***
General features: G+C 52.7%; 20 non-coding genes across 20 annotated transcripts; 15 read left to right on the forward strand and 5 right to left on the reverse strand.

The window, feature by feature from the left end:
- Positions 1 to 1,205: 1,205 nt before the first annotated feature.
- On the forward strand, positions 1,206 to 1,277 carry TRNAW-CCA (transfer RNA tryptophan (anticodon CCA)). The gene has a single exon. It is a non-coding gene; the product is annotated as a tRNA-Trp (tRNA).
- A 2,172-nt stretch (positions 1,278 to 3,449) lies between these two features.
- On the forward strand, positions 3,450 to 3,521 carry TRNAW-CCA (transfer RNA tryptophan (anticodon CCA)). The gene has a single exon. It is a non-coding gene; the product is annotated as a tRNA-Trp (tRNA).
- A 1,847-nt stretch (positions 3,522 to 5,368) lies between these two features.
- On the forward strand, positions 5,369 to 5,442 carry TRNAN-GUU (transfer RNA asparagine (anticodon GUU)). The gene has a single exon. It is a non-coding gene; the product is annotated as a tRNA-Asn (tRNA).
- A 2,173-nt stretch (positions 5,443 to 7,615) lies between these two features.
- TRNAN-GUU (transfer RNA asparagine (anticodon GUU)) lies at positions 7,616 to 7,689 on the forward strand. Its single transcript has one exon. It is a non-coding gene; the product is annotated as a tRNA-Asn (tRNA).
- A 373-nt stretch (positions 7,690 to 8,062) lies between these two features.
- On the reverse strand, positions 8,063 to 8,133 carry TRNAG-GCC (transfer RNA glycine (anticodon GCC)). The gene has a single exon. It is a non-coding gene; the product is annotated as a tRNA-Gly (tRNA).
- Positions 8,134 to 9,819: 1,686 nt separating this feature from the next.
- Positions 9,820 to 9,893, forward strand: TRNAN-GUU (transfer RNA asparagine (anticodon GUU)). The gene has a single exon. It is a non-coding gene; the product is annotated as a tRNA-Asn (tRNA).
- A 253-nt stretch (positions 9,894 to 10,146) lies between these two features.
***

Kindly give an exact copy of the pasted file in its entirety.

General features: G+C 52.7%; 20 non-coding genes across 20 annotated transcripts; 15 read left to right on the forward strand and 5 right to left on the reverse strand.

The window, feature by feature from the left end:
- Positions 1 to 1,205: 1,205 nt before the first annotated feature.
- On the forward strand, positions 1,206 to 1,277 carry TRNAW-CCA (transfer RNA tryptophan (anticodon CCA)). The gene has a single exon. It is a non-coding gene; the product is annotated as a tRNA-Trp (tRNA).
- A 2,172-nt stretch (positions 1,278 to 3,449) lies between these two features.
- On the forward strand, positions 3,450 to 3,521 carry TRNAW-CCA (transfer RNA tryptophan (anticodon CCA)). The gene has a single exon. It is a non-coding gene; the product is annotated as a tRNA-Trp (tRNA).
- A 1,847-nt stretch (positions 3,522 to 5,368) lies between these two features.
- On the forward strand, positions 5,369 to 5,442 carry TRNAN-GUU (transfer RNA asparagine (anticodon GUU)). The gene has a single exon. It is a non-coding gene; the product is annotated as a tRNA-Asn (tRNA).
- A 2,173-nt stretch (positions 5,443 to 7,615) lies between these two features.
- TRNAN-GUU (transfer RNA asparagine (anticodon GUU)) lies at positions 7,616 to 7,689 on the forward strand. Its single transcript has one exon. It is a non-coding gene; the product is annotated as a tRNA-Asn (tRNA).
- A 373-nt stretch (positions 7,690 to 8,062) lies between these two features.
- On the reverse strand, positions 8,063 to 8,133 carry TRNAG-GCC (transfer RNA glycine (anticodon GCC)). The gene has a single exon. It is a non-coding gene; the product is annotated as a tRNA-Gly (tRNA).
- Positions 8,134 to 9,819: 1,686 nt separating this feature from the next.
- Positions 9,820 to 9,893, forward strand: TRNAN-GUU (transfer RNA asparagine (anticodon GUU)). The gene has a single exon. It is a non-coding gene; the product is annotated as a tRNA-Asn (tRNA).
- A 253-nt stretch (positions 9,894 to 10,146) lies between these two features.